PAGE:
This report identifies ways in which governments and External Support Agencies can increase access to finance for small-scale WATSAN providers, by channelling public funding to support the market and leverage private sector financing. The ultimate objective in doing so is to increase access to services for poor households, who either invest in the services themselves or rely on small-scale providers.
This issue of the WASHplus Weekly contains case studies and evaluations of financing methods for water, sanitation, and hygiene (WASH) and Indoor Air Pollution (IAP) projects. Included in the WASH sector is an IRC review of sanitation financing models, a GTZ review on financing rural water supply, and case studies from Kenya and Mali. Please let WASHplus know if you have additional resources on this topic or suggestions for future issues of the Weekly.
Financing Household On-Site Sanitation for the Poor, 2011. Water and Sanitation Program
Public funding can trigger significantly increased access to household sanitation. Public investments of varying forms enabled an absolute increase in the fraction of the target population gaining access to sanitation, which varied between 20 and 70 percent. Each of the programs enabled significant numbers of people to improve their sanitation—from the largest (more than 21 million gained access in Maharashtra) to the smallest (more than 140,000 in Ecuador). Although sanitation projects have earned a reputation as difficult and often ineffective, there is compelling evidence that government investment can yield results.
The different financing strategies adopted had a profound influence on equity, scale, sustainability, levels of service, and costs. No project represented a “silver bullet” approach that can be replicated globally: different models will be more appropriate based on specific project objectives. One indicator of the effectiveness of public finance use is the number of households gaining basic access per US$1,000 of public funding. Like most indicators, this ration cannot tell the whole story by itself because both the levels of service offered and the costs varied between projects. Nevertheless, it is revealing that in rural Bangladesh, US$1,000 of public investments resulted in improved sanitation for 135 households, while in Senegal the same public funding only served 1.6 households with improved sanitation.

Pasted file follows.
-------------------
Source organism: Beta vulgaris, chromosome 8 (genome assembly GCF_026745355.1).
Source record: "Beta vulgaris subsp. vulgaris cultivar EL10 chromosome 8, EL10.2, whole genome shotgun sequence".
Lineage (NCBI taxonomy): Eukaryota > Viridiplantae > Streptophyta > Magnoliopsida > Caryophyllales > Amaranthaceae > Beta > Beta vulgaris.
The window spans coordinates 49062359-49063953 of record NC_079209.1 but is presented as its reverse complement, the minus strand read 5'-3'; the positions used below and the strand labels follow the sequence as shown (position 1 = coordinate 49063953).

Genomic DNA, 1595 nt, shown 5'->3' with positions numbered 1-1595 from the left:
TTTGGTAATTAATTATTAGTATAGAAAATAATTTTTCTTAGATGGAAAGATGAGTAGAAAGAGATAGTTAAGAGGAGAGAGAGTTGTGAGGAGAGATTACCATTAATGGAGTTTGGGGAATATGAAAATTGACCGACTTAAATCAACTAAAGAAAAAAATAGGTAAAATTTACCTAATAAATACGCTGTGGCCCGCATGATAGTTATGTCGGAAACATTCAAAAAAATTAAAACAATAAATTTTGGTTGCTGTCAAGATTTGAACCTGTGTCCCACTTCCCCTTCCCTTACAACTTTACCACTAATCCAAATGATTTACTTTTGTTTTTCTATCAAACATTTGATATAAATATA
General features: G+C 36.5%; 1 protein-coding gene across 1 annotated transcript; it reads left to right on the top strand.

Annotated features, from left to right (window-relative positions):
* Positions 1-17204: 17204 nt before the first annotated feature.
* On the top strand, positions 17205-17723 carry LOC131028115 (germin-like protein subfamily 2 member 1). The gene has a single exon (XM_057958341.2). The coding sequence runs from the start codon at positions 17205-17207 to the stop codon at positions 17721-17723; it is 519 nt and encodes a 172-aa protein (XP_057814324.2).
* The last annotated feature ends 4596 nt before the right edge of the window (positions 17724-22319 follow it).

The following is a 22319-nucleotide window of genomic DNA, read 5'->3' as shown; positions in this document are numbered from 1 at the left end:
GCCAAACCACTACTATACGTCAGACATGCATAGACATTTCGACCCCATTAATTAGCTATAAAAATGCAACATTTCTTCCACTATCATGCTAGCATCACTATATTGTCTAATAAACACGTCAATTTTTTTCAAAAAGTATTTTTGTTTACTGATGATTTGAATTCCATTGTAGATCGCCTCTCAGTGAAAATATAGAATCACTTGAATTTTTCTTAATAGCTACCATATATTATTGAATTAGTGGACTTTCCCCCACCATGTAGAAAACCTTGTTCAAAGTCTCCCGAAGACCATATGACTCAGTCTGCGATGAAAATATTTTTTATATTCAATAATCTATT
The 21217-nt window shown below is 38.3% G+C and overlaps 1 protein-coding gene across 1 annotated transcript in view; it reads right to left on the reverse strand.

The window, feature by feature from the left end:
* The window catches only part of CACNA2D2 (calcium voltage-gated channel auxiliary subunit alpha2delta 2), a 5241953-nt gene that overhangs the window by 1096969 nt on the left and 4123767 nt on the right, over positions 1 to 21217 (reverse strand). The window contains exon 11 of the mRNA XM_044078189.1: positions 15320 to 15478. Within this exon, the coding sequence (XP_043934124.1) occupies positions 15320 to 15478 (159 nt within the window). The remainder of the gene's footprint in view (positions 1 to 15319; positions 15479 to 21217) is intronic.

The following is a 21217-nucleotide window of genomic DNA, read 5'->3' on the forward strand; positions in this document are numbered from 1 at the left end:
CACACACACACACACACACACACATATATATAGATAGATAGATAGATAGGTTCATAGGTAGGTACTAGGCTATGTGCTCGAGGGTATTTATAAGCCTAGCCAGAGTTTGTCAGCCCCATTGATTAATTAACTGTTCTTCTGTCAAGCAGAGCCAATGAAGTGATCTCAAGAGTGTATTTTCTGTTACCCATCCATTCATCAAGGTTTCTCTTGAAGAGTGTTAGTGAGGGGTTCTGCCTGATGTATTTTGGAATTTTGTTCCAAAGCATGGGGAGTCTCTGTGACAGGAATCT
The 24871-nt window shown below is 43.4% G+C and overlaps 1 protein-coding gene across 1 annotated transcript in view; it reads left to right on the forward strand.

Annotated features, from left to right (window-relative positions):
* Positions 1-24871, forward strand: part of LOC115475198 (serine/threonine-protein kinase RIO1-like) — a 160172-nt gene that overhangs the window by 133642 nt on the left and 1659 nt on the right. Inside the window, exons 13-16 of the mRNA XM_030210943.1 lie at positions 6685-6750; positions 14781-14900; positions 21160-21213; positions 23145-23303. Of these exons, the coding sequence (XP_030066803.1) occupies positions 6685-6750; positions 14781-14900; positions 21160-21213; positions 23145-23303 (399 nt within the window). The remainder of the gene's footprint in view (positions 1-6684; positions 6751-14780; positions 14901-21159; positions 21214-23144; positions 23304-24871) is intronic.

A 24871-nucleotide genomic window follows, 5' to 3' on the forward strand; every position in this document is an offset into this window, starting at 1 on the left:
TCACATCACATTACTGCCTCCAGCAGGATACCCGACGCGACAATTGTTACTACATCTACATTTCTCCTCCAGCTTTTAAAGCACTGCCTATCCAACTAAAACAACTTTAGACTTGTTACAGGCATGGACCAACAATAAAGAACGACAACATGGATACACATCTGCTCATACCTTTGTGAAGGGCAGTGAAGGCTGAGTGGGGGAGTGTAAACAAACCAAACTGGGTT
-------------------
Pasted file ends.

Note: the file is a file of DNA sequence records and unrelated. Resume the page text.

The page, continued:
A common pass book we know is one that contains cash deposits and withdrawal amounts in detail, but in the Entrepreneurs Multipurpose Cooperative in the town of Pavia, they issue pass books indicating kilos of bottles, plastics, and recyclables items as deposits.
The pass books belong to women entrepreneurs called Eco-Savers, majority women vendors and microenterprise operators, who in partnership with the local government of Pavia, are discharged with the responsibility of managing the town’s solid wastes, especially those generated in the public market.
Joy Palmada, manager of the cooperative, proudly shows the bundles of pass books to visitors and clients and those interested how the scheme works and how it has made Pavia a garbage-free municipality.
Just as several flagship development projects like the construction of rural roads have been hit by rising input costs, the government has been forced to take a hard look at its cost estimates for building toilets for families below the poverty line in rural India. Soaring steel and cement prices have already hit the Centre’s toilet targets under the total sanitation campaign (TSC) in recent months.
See also: see also Total Sanitation Campaign (TSC) in the XI Plan, PIB, 22 Aug 2008
IRC International Water and Sanitation Centre organises a symposium ‘Sanitation for the Urban Poor: Governance and Partnerships’, from 19 – 21 November 2008, in Delft, the Netherlands. Abstracts for the symposium papers on the following five topics – urban governance and sanitation, innovative finance for sanitation, partnerships for sanitation, dynamics of urban settlements, and technological options – can be sent before May 31, 2008.